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  1. #1
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    CO2 symptoms deep on air

    (another one, sorry...)

    One from years ago,

    Was having a boring weeks diving due to bad weather, ended up diving a lot of shit "reefs" that quickly petered down to mud slopes, I'd had a few dives which were quite cool, on my own in the dark watching the squat lobsters having their little micro-dramas facing each other off. Anyway the dives got deeper through the week. At this time 45m wrecks felt normal, comfortable, I was happy and familiar with my kit etc. (although notably this was the year I was absolutely, definitely going to finish the rebreather project, so I'd flogged my Odins and was using conventional apekss). I'd never tried helium at this point.
    A rare, fine morning of no-hangover, a decent 260bar in my 12's, a fresh battery in the VR3 and "sod it."

    Started normally heading down the slope, every 5 kicks or so having a quick look at the depth, checked my gas around 45m and was still loads, didn't feel narked or anything much. Trying to stay a little off the bottom, though the vis wasn't great and I was enjoying watching the crustacean micro soap-operas unfolding on the way. Not really aware of much except for what was in the narrow beam of my torch. (so no awareness of any vision narrowing)

    "59.9" Ok Chris, that'll do. Still felt fine and "with it". I about turned back up the slope and followed back up alongside the silt trail from the downward leg. A few kicks into this I felt a little breathless, only slight but I paused and checked the depth again, wondering how far up I'd got "56.0". Brain said "bugger, still a long way to go. You'll feel fine once you're shallower". A few more kicks,* a few more breaths. Breathing hard now, regulator doesn't feel to be delivering enough wind "shit, am I running out of gas? No you dick you saw the spg moving, isolator must be open and you had loads". Fuck. "Got to get shallower". Kick. Breath. Kick. Heartbeat crazy loud in my ears. "Oh this is hard. Just rip all that shit off your face and take a big deep breath, that'll help."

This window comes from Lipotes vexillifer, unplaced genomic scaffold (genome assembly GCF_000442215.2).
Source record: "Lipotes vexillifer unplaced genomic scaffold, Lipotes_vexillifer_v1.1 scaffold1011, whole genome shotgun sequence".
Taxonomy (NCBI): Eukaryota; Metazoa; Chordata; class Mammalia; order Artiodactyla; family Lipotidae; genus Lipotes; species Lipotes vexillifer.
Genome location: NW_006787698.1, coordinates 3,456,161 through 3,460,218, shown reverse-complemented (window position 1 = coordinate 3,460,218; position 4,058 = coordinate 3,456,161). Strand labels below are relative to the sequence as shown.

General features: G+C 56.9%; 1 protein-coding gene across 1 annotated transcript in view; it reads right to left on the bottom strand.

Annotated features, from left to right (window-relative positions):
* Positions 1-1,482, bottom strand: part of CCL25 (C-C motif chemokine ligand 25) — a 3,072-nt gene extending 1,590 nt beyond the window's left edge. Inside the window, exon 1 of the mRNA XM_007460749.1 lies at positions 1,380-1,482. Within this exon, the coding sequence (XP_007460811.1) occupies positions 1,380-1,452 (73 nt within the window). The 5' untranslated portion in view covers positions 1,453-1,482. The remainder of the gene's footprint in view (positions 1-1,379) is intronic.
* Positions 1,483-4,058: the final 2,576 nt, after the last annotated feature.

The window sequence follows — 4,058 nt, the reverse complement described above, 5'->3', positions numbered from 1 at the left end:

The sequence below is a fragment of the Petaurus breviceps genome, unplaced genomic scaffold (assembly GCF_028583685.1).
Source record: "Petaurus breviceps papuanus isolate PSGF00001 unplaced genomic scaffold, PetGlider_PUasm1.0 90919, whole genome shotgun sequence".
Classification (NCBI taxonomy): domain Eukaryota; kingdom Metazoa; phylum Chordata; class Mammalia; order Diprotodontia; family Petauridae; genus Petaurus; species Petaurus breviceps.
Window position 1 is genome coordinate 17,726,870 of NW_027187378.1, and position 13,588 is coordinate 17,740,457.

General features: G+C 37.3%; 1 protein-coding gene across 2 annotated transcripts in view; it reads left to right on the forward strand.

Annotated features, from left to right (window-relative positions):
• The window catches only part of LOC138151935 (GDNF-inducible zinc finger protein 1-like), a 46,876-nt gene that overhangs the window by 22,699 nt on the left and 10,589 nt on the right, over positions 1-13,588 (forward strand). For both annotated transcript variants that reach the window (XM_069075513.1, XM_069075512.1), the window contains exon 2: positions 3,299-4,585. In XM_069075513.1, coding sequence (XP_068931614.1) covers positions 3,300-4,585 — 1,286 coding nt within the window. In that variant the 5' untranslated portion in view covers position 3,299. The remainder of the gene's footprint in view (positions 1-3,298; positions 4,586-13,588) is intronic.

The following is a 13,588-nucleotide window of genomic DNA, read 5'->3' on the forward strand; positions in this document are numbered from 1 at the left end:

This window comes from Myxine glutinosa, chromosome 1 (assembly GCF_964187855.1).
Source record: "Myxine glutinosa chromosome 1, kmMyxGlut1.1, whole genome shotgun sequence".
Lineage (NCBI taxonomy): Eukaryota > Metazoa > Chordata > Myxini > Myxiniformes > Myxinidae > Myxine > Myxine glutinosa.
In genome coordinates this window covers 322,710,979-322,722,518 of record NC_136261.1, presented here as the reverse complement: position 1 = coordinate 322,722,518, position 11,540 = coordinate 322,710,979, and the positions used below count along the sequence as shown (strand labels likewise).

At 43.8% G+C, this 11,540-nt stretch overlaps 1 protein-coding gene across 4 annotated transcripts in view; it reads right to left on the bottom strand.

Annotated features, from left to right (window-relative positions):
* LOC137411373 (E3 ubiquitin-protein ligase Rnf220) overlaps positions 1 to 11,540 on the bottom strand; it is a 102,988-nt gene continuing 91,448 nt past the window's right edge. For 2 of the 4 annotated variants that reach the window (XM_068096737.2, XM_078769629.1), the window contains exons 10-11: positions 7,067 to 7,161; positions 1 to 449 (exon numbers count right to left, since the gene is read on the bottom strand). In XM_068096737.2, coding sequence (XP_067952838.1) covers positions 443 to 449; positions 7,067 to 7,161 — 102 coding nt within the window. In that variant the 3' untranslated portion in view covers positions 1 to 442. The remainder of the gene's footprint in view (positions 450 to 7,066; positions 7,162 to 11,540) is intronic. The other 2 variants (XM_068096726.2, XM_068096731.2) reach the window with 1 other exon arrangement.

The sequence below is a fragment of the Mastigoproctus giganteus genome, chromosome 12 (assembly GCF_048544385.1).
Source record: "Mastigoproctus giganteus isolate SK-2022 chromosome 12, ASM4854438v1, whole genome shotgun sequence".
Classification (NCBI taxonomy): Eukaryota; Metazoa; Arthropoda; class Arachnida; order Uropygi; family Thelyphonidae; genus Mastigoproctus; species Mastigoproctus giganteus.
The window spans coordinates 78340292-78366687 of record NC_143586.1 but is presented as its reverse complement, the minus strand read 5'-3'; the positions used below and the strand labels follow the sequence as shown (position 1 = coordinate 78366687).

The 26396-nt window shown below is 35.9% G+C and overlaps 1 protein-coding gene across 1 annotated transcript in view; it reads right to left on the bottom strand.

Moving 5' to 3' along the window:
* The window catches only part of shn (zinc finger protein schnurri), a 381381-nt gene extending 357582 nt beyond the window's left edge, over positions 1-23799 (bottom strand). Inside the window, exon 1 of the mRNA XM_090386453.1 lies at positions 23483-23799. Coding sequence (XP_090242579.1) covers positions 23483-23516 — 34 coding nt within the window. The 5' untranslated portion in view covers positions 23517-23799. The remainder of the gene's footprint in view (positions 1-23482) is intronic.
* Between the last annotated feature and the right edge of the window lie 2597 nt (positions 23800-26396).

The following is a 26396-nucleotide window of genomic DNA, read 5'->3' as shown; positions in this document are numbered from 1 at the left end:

"Just rip all that shit off your face and take a big deep breath."

    That would not have helped at all. But the urge to do just that was powerful. In and among that a voice saying "you're a wreck diver and you're going to die on a boring bastard scenic. Ha ha.", but mercifully another thought, stronger, that came through wall-to-wall "If you do that, it will be nearly immediately fatal. Do not do that." I stopped. I did not do that. I shoved the purge button and took 5-6 massive deep breaths trying to pause at top and bottom (this was hard). It was pretty much all I could do to concentrate on breathing. It didn't take long to come back from it, I had a serious thought about shoving a big blow into the wing and sorting things out much shallower, but I had no confidence that I'd be able to stop and a polaris ascent isn't my cup of tea. Another 5 -6 breaths and I've sort of managed to clear the flood and got the brain firing on 2-3 cylinders at least. Manage to grab a gear and get my brain to actually process the numbers on the computer right under my nose, still at 50m. Somewhere at this point the fog lifted, symptoms disappeared as quickly as they'd arrived and I was fine. I swam back up the slope keeping concentration on my breathing ready to assist with the purge button if needed (it wasn't). I then did an extra 10 minutes or so at 6m once the VR3 had cleared.

    *I suspect at this time I was still neg from the descent and was expending a lot of energy kicking myself back up shallower rather than floating up neutral.



    Lessons? Err don't be a dickhead?

    Biggest lesson to pass on

    I didn't feel even slightly narked until it all went for a shit within 30 seconds

    -Anyone who says they don't get narked just hasn't scared themselves yet, or is a fucking liar
    -I don't really think nitrogen narcosis is that serious, I'm convinced it's wayyy more to do with gas density and CO2 narcosis.
    Last edited by WFO; 08-01-2019 at 12:06 PM.

  2. #2
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    I think I have read about the work of breathing becoming an issue once the gas density increases to a certain point - Simon Mitchell did a good talk about it which was primarily dealing with CCR but the principles are still valid - link.

  3. #3
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    Quote Originally Posted by Neilwood View Post